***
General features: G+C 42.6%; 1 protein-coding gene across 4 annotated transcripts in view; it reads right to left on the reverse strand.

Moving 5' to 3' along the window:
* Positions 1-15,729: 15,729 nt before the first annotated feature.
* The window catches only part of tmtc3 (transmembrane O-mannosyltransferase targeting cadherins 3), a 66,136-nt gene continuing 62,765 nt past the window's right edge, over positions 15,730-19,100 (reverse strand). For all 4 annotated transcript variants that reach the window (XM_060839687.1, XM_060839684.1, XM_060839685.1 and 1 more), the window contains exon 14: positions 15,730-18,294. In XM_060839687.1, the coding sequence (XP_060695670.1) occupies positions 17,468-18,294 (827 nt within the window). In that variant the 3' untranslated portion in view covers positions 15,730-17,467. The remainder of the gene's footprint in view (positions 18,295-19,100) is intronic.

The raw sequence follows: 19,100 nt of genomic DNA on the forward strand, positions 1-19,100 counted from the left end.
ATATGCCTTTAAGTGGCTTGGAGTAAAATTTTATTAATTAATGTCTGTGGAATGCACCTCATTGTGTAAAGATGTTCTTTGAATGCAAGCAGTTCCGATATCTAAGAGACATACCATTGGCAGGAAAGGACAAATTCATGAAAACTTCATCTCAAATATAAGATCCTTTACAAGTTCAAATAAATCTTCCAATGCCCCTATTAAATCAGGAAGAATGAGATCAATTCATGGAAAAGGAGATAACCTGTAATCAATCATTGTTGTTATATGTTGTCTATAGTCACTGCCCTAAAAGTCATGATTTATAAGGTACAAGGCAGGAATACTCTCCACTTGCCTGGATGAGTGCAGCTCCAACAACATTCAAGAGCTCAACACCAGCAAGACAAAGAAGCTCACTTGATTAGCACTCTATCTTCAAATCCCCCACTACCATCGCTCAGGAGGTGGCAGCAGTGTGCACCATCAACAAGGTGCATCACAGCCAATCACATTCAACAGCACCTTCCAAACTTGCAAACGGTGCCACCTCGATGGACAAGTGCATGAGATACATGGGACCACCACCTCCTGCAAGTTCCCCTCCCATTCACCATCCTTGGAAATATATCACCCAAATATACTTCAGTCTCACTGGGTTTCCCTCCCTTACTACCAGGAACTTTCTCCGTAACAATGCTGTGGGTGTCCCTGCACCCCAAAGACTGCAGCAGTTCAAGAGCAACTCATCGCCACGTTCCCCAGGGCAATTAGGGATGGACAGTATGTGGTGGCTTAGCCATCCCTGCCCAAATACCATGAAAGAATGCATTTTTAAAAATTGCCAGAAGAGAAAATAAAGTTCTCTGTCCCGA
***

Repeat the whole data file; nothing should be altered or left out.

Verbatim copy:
General features: G+C 42.6%; 1 protein-coding gene across 4 annotated transcripts in view; it reads right to left on the reverse strand.

Moving 5' to 3' along the window:
* Positions 1-15,729: 15,729 nt before the first annotated feature.
* The window catches only part of tmtc3 (transmembrane O-mannosyltransferase targeting cadherins 3), a 66,136-nt gene continuing 62,765 nt past the window's right edge, over positions 15,730-19,100 (reverse strand). For all 4 annotated transcript variants that reach the window (XM_060839687.1, XM_060839684.1, XM_060839685.1 and 1 more), the window contains exon 14: positions 15,730-18,294. In XM_060839687.1, the coding sequence (XP_060695670.1) occupies positions 17,468-18,294 (827 nt within the window). In that variant the 3' untranslated portion in view covers positions 15,730-17,467. The remainder of the gene's footprint in view (positions 18,295-19,100) is intronic.

The raw sequence follows: 19,100 nt of genomic DNA on the forward strand, positions 1-19,100 counted from the left end.
ATATGCCTTTAAGTGGCTTGGAGTAAAATTTTATTAATTAATGTCTGTGGAATGCACCTCATTGTGTAAAGATGTTCTTTGAATGCAAGCAGTTCCGATATCTAAGAGACATACCATTGGCAGGAAAGGACAAATTCATGAAAACTTCATCTCAAATATAAGATCCTTTACAAGTTCAAATAAATCTTCCAATGCCCCTATTAAATCAGGAAGAATGAGATCAATTCATGGAAAAGGAGATAACCTGTAATCAATCATTGTTGTTATATGTTGTCTATAGTCACTGCCCTAAAAGTCATGATTTATAAGGTACAAGGCAGGAATACTCTCCACTTGCCTGGATGAGTGCAGCTCCAACAACATTCAAGAGCTCAACACCAGCAAGACAAAGAAGCTCACTTGATTAGCACTCTATCTTCAAATCCCCCACTACCATCGCTCAGGAGGTGGCAGCAGTGTGCACCATCAACAAGGTGCATCACAGCCAATCACATTCAACAGCACCTTCCAAACTTGCAAACGGTGCCACCTCGATGGACAAGTGCATGAGATACATGGGACCACCACCTCCTGCAAGTTCCCCTCCCATTCACCATCCTTGGAAATATATCACCCAAATATACTTCAGTCTCACTGGGTTTCCCTCCCTTACTACCAGGAACTTTCTCCGTAACAATGCTGTGGGTGTCCCTGCACCCCAAAGACTGCAGCAGTTCAAGAGCAACTCATCGCCACGTTCCCCAGGGCAATTAGGGATGGACAGTATGTGGTGGCTTAGCCATCCCTGCCCAAATACCATGAAAGAATGCATTTTTAAAAATTGCCAGAAGAGAAAATAAAGTTCTCTGTCCCGA